I know that’s the case with my hair salon, but the waxer works at a waxing chain – do they work the same way? I guess that I have no idea, but I tip her, just like I tip my stylist and my manicurist.
if it’s a chain, you’re probably right that she’s an employee of the store, and not self-employed. and i feel like as such, she probably deserves a tip more than a hairstylist, since the stylist has the freedom to set her own prices. this gal is probably not making all that much before tips.
Do away with the tip credit AND minimum wage AND the culture of mandatory tipping. If the hourly wage isn’t high enough for you, decline the job. If it’s too low, the business will have no employees and will have to offer higher wages.
Mandatory minimum wages just increase inflation or causes businesses to cut back on hiring. Let the market set the price of an hour’s work. This is basic economics.
What is a living wage anyway – who decides the living standard? A waitress won’t and shouldn’t make the same amount of money as someone who is working 9-5 in the corporate world, regardless of how many “fairness” controls the government tries to mandate.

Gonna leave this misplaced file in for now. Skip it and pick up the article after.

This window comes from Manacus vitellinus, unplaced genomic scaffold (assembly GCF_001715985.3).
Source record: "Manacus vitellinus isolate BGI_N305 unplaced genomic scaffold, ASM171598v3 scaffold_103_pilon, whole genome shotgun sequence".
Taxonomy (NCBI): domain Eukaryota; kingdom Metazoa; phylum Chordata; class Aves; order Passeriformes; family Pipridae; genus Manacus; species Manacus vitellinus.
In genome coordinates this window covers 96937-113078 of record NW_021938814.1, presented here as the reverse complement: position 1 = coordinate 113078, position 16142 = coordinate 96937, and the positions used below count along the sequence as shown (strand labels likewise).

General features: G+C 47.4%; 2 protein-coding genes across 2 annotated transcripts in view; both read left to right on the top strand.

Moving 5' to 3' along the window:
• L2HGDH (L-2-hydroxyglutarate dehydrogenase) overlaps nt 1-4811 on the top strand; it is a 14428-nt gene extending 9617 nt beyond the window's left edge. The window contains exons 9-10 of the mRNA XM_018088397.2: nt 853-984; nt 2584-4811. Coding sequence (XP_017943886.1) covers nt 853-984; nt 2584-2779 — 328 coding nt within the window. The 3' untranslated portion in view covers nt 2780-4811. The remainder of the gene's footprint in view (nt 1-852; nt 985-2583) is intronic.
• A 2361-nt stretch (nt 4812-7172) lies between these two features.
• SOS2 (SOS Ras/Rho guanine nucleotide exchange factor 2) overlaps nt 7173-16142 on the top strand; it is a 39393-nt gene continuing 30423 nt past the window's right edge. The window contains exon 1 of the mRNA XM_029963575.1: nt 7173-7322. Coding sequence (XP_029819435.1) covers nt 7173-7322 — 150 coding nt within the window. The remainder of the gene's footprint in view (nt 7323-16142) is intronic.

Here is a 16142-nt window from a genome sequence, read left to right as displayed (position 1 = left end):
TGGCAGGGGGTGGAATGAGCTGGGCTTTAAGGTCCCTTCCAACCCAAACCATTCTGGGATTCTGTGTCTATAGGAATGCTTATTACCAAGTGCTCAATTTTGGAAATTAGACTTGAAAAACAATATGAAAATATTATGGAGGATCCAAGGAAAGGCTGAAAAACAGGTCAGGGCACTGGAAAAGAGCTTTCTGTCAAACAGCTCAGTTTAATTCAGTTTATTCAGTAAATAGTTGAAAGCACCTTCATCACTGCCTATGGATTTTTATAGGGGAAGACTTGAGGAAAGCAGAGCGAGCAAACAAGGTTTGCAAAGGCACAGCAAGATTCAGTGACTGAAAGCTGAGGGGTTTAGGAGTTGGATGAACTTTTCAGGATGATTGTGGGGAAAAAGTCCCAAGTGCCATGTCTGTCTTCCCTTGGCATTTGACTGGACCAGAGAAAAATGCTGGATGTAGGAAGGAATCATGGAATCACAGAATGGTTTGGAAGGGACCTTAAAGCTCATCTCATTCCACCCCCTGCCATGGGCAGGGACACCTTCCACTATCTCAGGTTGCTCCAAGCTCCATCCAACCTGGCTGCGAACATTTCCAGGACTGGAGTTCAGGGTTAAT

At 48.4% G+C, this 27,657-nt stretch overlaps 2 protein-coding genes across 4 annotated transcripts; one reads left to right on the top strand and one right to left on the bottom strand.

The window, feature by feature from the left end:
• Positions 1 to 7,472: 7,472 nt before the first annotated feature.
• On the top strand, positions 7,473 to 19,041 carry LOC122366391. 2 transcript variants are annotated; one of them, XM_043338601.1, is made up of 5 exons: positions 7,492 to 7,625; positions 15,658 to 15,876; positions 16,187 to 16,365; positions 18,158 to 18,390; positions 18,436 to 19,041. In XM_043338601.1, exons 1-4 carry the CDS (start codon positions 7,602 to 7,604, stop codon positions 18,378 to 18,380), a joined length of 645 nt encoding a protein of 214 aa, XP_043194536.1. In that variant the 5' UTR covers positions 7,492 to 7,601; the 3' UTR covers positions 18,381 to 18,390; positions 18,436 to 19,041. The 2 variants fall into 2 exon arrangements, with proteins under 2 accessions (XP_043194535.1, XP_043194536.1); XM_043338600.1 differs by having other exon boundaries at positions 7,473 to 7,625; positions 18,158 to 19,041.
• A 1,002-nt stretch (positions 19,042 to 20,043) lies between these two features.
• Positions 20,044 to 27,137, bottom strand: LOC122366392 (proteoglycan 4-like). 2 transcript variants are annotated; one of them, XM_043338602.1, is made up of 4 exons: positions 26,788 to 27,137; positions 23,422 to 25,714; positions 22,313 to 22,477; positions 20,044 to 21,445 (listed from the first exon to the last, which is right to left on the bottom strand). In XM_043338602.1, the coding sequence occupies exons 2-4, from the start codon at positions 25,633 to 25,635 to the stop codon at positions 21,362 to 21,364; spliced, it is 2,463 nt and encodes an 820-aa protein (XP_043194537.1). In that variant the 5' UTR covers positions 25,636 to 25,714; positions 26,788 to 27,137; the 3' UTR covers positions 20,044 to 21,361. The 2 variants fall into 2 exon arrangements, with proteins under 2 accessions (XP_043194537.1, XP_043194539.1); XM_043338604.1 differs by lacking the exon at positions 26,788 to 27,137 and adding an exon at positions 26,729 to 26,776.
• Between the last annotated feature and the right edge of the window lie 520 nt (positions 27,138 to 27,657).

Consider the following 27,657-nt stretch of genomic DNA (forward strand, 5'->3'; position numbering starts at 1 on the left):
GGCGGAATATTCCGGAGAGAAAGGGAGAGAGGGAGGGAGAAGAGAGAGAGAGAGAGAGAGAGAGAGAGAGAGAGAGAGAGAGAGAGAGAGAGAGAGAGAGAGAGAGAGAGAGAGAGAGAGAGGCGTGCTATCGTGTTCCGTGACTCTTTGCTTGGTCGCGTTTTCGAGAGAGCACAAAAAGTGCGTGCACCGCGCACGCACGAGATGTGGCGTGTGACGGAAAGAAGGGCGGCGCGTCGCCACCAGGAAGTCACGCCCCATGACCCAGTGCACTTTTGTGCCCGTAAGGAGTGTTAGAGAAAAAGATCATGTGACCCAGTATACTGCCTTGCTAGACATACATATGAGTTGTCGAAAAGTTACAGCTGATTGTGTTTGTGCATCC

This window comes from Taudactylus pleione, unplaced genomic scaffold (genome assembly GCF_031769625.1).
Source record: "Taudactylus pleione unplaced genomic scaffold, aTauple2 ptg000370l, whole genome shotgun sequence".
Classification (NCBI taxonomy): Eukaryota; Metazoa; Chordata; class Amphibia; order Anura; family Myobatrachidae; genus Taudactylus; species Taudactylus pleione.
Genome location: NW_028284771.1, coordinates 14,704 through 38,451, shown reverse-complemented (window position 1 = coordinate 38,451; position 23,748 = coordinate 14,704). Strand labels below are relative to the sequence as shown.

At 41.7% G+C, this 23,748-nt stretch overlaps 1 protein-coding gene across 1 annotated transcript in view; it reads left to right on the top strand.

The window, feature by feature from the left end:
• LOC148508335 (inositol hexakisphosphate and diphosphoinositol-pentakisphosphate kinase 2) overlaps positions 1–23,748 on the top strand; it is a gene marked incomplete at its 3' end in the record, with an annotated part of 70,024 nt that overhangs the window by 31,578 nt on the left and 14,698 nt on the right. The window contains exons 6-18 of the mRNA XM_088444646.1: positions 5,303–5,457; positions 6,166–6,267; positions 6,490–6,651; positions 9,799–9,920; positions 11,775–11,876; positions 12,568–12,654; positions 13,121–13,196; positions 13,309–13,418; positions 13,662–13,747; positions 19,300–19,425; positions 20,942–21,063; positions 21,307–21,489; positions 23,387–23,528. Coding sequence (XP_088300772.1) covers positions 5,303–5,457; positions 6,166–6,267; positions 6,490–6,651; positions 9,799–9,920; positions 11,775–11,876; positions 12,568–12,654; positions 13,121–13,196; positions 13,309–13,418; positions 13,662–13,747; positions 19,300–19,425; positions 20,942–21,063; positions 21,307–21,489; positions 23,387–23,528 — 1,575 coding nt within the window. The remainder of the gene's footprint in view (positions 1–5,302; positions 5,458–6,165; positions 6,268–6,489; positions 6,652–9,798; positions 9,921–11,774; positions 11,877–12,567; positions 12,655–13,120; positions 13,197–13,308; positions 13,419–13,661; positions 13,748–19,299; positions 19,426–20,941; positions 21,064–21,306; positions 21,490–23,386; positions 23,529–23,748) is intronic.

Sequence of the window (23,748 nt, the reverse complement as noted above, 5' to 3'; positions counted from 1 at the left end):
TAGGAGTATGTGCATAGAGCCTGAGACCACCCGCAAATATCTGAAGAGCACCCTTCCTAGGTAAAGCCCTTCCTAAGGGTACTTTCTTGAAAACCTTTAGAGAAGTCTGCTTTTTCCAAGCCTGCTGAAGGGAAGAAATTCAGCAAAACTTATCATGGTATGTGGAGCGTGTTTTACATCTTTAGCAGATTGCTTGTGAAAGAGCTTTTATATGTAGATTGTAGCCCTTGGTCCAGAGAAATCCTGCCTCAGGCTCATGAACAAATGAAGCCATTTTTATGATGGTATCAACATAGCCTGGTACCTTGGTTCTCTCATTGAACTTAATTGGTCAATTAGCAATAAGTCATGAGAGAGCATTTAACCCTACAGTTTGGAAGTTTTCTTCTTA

I live in Las Vegas and I swear the inanimate litter on the sidewalk expects a tip out here. It’s insanity.
A living wage isn’t arbitrarily calculated. It’s generally based on how much it costs to maintain the minimum standard of living (put a roof over your head and eat). I found this helpful: https://livingwage.mit.edu/
You’re basing this on the premise that people can afford to turn down a minimum wage job to find a better paying one. People who work in the customer service industry are typically there because they need the money, or they will starve/be homeless. There will always be someone willing to work for whatever they can get.
Many people can’t afford to turn down a minimum wage job. If everyone turned down these jobs, we’d have no service employees, and it would impact everyone’s lives, including yours. Watch Morgan Spurlock’s 30 Days Minimum wage episode. It will totally change your opinion on minimum wage jobs. Minimum wage is too low as it is.
Emily Jo says: